AAI Aerosonde

Summary

Aerosonde
Aerosonde Laima bottom view.jpg
Aerosonde "Laima" in display at Museum of Flight, Seattle, WA
Role Unmanned aerial vehicle
National origin United States
Manufacturer AAI

The AAI Aerosonde is a small unmanned aerial vehicle (UAV) designed to collect weather data, including temperature, atmospheric pressure, humidity, and wind measurements over oceans and remote areas. The Aerosonde was developed by Insitu, and is now manufactured by Aerosonde Ltd, which is a strategic business of AAI Corporation. The Aerosonde is powered by a modified Enya R120 model aircraft engine, and carries on board a small computer, meteorological instruments, and a GPS receiver for navigation. It is also used by the United States Armed Forces for intelligence, surveillance and reconnaissance (ISR).

Design and development

On August 21, 1998, a Phase 1 Aerosonde nicknamed "Laima", after the ancient Latvian deity of good fortune, completed a 2,031 mile (3,270 km) flight across the Atlantic Ocean. This was the first crossing of the Atlantic Ocean by a UAV; at the time, it was also the smallest aircraft ever to cross the Atlantic[1] (the smallest aircraft record was subsequently broken by the Spirit of Butts Farm UAV). Launched from a roof rack of a moving car due to its lack of undercarriage, Laima flew from Newfoundland, Canada to Benbecula, an island off the coast of Scotland in 26 hours 45 minutes in stormy weather, using approximately 1.5 U.S. gallons (1.25 imperial gallons or 5.7 litres) of gasoline (petrol). Other than for take-off and landing, the flight was autonomous, without external control, at an altitude of 5,500 ft (1,680 meters). Aerosondes have also been the first unmanned aircraft to penetrate tropical cyclones, with an initial mission in 2001[2] followed by eye penetrations in 2005.[3]

Operational history

On 5 March 2012, the U.S. Special Operations Command (SOCOM) awarded AAI a contract to provide the Aerosonde-G for their Mid-Endurance UAS II program. The catapult-launched air vehicle has a takeoff weight 34.1 or 36 kg (75 or 79 lb) depending on engine type, with endurance of over 10 hours and an electro-optic/infrared and laser-pointer payload.[4] The Aerosonde has been employed by SOCOM and U.S. Naval Air Systems Command (NAVAIR) under the designation MQ-19 under service provision contracts. A typical system comprises four air vehicles and two ground control stations that are accommodated in tents or tailored to fit in most vehicles. The system can also include remote video terminals for individual users to uplink new navigation waypoints and sensor commands to, and receive sensor imagery and video from, the vehicle from a ruggedized tablet device. Originally, the Aerosonde suffered from engine-reliability issues, but Textron says it has rectified those issues.[5]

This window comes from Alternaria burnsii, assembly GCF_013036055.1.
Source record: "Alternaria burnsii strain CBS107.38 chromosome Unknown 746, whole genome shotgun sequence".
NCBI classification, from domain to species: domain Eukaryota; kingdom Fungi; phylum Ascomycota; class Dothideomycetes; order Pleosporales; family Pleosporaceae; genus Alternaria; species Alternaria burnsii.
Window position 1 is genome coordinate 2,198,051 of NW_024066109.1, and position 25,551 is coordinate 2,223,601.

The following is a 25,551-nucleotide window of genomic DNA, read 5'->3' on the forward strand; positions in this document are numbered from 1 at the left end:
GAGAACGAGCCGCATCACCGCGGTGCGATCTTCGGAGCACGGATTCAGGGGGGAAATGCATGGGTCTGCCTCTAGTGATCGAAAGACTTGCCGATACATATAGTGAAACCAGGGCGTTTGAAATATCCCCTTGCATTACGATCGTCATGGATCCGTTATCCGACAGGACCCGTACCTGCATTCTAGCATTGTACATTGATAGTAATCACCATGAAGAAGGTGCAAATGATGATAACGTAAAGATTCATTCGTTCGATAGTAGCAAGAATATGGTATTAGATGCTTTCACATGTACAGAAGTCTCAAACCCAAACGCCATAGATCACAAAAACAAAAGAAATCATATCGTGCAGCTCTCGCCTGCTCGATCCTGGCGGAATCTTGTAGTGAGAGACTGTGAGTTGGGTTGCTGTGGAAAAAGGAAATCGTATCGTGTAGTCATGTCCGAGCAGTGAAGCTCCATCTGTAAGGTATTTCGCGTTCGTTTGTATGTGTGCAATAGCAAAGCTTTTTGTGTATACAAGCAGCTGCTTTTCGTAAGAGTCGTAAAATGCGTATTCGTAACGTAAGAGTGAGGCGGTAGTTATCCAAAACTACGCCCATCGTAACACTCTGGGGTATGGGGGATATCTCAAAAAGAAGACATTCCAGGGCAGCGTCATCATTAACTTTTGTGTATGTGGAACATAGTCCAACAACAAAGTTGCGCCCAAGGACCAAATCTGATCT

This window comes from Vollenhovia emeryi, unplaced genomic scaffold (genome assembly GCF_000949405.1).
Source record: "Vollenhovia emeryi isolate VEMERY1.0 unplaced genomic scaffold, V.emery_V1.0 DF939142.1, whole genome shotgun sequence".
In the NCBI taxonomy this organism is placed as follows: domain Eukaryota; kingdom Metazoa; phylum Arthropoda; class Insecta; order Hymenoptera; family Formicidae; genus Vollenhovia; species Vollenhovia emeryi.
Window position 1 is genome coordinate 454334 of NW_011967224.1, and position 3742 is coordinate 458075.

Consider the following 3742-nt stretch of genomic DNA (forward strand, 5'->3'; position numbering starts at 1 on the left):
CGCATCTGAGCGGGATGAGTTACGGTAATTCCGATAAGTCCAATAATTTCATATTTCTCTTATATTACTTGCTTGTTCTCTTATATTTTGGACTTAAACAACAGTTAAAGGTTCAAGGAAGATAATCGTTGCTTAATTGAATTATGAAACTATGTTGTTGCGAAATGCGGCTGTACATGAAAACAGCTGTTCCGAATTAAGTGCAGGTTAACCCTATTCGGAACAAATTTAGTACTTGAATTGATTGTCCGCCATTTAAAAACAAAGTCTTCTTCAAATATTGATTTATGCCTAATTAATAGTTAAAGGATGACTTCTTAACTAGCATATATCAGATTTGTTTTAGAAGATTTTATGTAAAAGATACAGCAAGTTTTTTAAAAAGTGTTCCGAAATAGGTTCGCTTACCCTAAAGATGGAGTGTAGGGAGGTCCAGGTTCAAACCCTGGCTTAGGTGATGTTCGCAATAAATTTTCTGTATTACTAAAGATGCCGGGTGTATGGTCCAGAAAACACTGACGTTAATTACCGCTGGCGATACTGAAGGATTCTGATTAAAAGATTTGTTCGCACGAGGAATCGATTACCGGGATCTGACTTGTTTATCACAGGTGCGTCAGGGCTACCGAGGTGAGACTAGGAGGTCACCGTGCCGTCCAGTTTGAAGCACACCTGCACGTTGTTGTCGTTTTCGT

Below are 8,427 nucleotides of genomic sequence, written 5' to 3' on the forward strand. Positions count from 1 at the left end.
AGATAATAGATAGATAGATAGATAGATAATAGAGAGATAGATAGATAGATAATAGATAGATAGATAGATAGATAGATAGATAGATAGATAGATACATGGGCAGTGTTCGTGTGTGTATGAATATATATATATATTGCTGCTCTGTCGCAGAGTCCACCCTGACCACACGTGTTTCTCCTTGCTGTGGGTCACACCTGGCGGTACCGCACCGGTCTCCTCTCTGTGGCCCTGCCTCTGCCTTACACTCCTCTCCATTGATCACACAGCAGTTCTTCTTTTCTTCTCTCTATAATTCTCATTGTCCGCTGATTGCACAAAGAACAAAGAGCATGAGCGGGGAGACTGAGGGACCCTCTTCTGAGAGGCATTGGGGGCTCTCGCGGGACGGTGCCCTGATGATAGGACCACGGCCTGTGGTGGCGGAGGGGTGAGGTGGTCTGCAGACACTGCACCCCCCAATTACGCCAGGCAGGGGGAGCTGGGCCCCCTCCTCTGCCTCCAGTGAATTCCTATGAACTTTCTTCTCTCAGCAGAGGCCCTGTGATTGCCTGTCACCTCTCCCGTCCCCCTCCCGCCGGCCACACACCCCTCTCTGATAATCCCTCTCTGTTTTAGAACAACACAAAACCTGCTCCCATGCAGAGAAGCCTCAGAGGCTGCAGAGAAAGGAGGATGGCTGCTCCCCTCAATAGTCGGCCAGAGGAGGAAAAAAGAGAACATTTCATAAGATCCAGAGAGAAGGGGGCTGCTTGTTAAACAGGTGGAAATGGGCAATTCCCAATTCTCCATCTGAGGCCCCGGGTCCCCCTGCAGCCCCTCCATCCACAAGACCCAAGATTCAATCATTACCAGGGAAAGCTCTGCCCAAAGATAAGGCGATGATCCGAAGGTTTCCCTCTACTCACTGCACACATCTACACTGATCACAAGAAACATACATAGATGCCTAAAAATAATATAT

By November 2015, Textron Systems was performing Aerosonde operations in "eight or nine" countries for its users, including the U.S. Marine Corps, U.S. Air Force, and SOCOM, as well as for commercial users consisting of a customer in the oil and gas industry. Instead of buying hardware, customers pay for "sensor hours," and the company decides how many aircraft are produced to meet requirements. 4,000 fee-for-service hours were being performed monthly, and the Aerosonde had exceeded 110,000 flight hours in service.[6]

Variants

Specifications (Aerosonde)

General characteristics

  • Crew: Remote-Controlled
  • Length: 5 ft 8 in (1.7 m)
  • Wingspan: 9 ft 8 in (2.9 m)
  • Height: 2 ft 0 in (0.60 m)
  • Wing area: 6.1 ft2 (0.57 m2)
  • Empty: 22lb (10 kg)
  • Loaded: 28.9 lb (13.1 kg)
  • Maximum take-off: 28.9 lb (13.1 kg)
  • Powerplant: Modified Enya R120 model aircraft engine, 1.74 hp (1280 W)

Lycoming El-005 Multi Fuel power plant

Performance

  • Maximum speed: 45 mph (72 km/h)
  • Range: 100 miles (150 km)
  • Service ceiling: 15,000 ft (4,500 m)
  • Rate of climb: ft/min ( m/min)
  • Wing loading: 5 lb/ft2 (23 kg/m2)
  • Power/Mass: 0.06 hp/lb (98 W/kg)

References

  1. ^ Tad McGeer (25 February 1999). "Lamia: The First Atlantic Crossing by Unmanned Aircraft" (PDF). Aerovel Corp. Archived from the original (PDF) on 19 November 2008.
  2. ^ Po-Hsiung Lin. "Fly Into Typhoon Haiyan With UAV Aerosonde" (PDF). National Taiwan University. Retrieved 21 January 2015.
  3. ^ "Typhoon Long Wang". National Taiwan University. 1 October 2005. Archived from the original on 7 July 2011.
  4. ^ U.S. Chooses Aerosonde, Other UAVs for ISR Services - Ainonline.com, 16 March 2012
  5. ^ Textron Awaits Key UAV Decisions - Ainonline.com, 15 June 2015
  6. ^ Textron keen to expand Aerosonde operations - Flightglobal.com, 10 November 2015
  • Display information at Museum of Flight in Seattle, Washington.
  • G.J. Holland, T. McGeer and H.H. Youngren. Autonomous aerosondes for economical atmospheric soundings anywhere on the globe. Bulletin of the American Meteorological Society 73(12):1987-1999, December 1992.
  • "DOD 4120.15-L - Addendum: MDS Designators allocated after 19 August 1998 (until September 2009)". 2009. designation-systems.net. Archived from the original on 29 December 2010. Retrieved 10 January 2011.

Cyclone reconnaissance

  • P-H Lin & C-S Lee. Fly into typhoon Haiyan with UAV Aerosonde. American Meteorological Society conference paper 52113 (2002).
  • NASA Wallops Flight Facility press release: "Aerosonde UAV Completes First Operational Flights at NASA Wallops"

Laima flight

  • Tad McGeer. "Laima: The first Atlantic crossing by unmanned aircraft" (1998)
  • Aerosonde Pty Ltd. press release: "First UAV across the Atlantic"
  • University of Washington, Aeronautics and Astronautics Program, College of Engineering: (Aerosonde project web page)

External links

  • Aerosonde Pty Ltd. web site